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See Inside February 2009

The Origin of the Ocean Floor

The deep basins under the oceans are carpeted with lava that spewed from submarine volcanoes and solidified. Scientists have solved the mystery of how, precisely, all that lava reaches the seafloor



Elliot Lim and Jesse Varner CIRES, University of Colorado at Boulder, and NOAA/National Geophysical Data Center (www.ngdc.noaa.gov/mgg)

At the dark bottom of our cool oceans, 85 percent of the earth's volcanic eruptions proceed virtually unnoticed. Though unseen, they are hardly insignificant. Submarine volcanoes generate the solid underpinnings of all the world's oceans massive slabs of rock seven kilometers thick.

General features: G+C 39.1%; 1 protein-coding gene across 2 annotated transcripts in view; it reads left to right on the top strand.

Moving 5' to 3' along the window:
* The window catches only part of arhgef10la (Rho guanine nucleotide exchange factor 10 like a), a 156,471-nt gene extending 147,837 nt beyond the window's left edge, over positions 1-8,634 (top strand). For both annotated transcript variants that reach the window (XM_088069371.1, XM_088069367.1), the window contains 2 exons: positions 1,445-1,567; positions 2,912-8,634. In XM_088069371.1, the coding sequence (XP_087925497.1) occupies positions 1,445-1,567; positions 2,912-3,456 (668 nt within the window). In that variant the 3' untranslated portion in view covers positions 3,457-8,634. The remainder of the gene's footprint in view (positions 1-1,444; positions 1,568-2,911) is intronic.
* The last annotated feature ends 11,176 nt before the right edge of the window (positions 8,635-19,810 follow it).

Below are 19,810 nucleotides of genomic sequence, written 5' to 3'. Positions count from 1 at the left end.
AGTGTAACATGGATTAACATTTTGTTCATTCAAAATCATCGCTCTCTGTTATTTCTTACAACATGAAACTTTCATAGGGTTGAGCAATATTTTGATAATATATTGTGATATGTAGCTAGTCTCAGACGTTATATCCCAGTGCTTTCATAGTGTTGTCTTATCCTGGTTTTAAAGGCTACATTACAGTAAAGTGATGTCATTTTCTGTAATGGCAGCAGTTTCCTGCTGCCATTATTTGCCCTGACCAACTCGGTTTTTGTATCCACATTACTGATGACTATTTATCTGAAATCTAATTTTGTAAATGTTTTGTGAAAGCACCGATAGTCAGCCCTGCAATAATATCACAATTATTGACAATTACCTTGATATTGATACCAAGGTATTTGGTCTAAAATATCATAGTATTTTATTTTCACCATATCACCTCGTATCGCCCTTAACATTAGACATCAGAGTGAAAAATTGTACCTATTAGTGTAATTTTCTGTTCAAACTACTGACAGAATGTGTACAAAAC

Geophysicists first began to appreciate the smoldering origins of the land under the sea, known formally as ocean crust, in the early 1960s. Sonar surveys revealed that volcanoes form nearly continuous ridges that wind around the globe like seams on a baseball. Later, the same scientists strove to explain what fuels these erupting mountain ranges, called mid-ocean ridges. Basic theories suggest that because ocean crust pulls apart along the ridges, hot material deep within the earth's rocky interior must rise to fill the gap. But details of exactly where the lava originates and how it travels to the surface long remained a mystery.

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